There was also room for thinking that the province could not impair an Indian treaty right even indirectly; such a law would be inapplicable because of the doctrine of interjurisdictional immunity. The premise of the argument is that treaty rights are part of the core content of one or other head of s.91(24) and that any non-trivial interference with a treaty right would make a valid law not invalid but inapplicable. Authority for this proposition prior to Tsilhqot’in would have included R. v Morris,  2 SCR 915.
But in Tsilhqot’in (handed down the week before Grassy Narrows), the Supreme Court of Canada in an obiter statement apparently made the doctrine of interjurisdictional immunity inapplicable to head 24 of section 91 of the Constitution Act, 1867 at least in relation to aboriginal title (at para 140 et seq). It also expressed doubt about the authority of Morris on interjurisdictional immunity (at para 150). My colleague Jennifer Koshan and I have criticized that aspect of Tsilhqot’in in an earlier post here. In Grassy Narrows (in another obiter statement at para 53) the Court, again unanimously, extended the non-applicability of the doctrine of interjursidictional immunity to provincial laws and actions that infringe a treaty right. The Court did so with the bald statement (at para 33) that “Tsilhqot’in Nation v British Columbia is a full answer” to any claim as to the inapplicability of provincial laws. Thus, there is no longer a protected core to head 24 of s.91. Provincial laws and provincial alienations that are so extensive as to render an Indian treaty right (i.e. a right arising from an agreement, i.e. consent) to hunt meaningless will not be inapplicable. That however is not the end of the matter; while there is no bright line inapplicability rule the provincial government will still have to justify takings up of land that have this result.
The relevance of international law
This brings us to the second topic of this post, the relevance of international law. The argument I want to present here is that if the relevant government has used (taken up) or authorized the use of lands within the traditional territory of a First Nation to such an extent that a treaty right to hunt is no longer meaningful then, as a matter of international law, there is no opportunity to justify the infringement because the government action amounts to an impermissible denial of a minority’s right to culture within the meaning of Article 27 of the International Covenant on Civil and Political Rights (ICCPR). I have hinted at various forms of this argument in previous posts (here, here and here) but I will now present a more elaborate form of the argument.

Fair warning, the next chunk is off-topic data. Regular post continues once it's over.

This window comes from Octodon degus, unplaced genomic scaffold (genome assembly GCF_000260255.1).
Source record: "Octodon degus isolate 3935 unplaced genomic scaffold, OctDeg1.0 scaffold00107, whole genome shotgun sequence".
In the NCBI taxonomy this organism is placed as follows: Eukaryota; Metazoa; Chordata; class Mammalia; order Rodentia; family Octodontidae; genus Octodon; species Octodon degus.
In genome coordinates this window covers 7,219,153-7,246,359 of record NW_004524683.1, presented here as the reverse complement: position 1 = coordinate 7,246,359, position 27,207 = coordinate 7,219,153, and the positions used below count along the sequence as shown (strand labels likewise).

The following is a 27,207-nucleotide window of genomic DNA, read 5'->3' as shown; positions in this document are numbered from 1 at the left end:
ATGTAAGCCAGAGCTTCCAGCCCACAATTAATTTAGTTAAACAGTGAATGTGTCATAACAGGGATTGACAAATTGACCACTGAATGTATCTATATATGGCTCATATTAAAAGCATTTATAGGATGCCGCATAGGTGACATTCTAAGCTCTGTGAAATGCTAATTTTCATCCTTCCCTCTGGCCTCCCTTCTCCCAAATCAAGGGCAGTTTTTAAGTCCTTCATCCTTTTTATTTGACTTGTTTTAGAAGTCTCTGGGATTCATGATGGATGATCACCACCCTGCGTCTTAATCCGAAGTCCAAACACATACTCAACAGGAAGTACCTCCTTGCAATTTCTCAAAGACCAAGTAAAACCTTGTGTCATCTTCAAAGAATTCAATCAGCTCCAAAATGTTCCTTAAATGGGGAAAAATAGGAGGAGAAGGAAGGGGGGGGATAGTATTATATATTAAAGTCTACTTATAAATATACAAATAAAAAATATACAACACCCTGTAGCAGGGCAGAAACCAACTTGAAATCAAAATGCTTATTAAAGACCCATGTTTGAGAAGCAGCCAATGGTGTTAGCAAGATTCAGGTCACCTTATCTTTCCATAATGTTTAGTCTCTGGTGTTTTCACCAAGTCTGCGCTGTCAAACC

Article 27 provides as follows.
In those States in which ethnic, religious or linguistic minorities exist, persons belonging to such minorities shall not be denied the right, in community with the other members of their group, to enjoy their own culture, to profess and practise their own religion, or to use their own language.
While the Article does not refer specifically to indigenous peoples it is clear that in most if not all cases indigenous peoples will qualify as minorities within the meaning of the Article. The Article protects the minority’s right to culture. In its interpretive note on Article 27 (General Comment No. 23) the Human Rights Committee (HRC) (the expert supervisory body for the ICCPR) has emphasized that in the case of indigenous communities the right to culture may have a material element that is closely connected to traditional territories:
7. With regard to the exercise of the cultural rights protected under article 27, the Committee observes that culture manifests itself in many forms, including a particular way of life associated with the use of land resources, especially in the case of indigenous peoples. That right may include such traditional activities as fishing or hunting and the right to live in reserves protected by law. The enjoyment of those rights may require positive legal measures of protection and measures to ensure the effective participation of members of minority communities in decisions which affect them. (references omitted)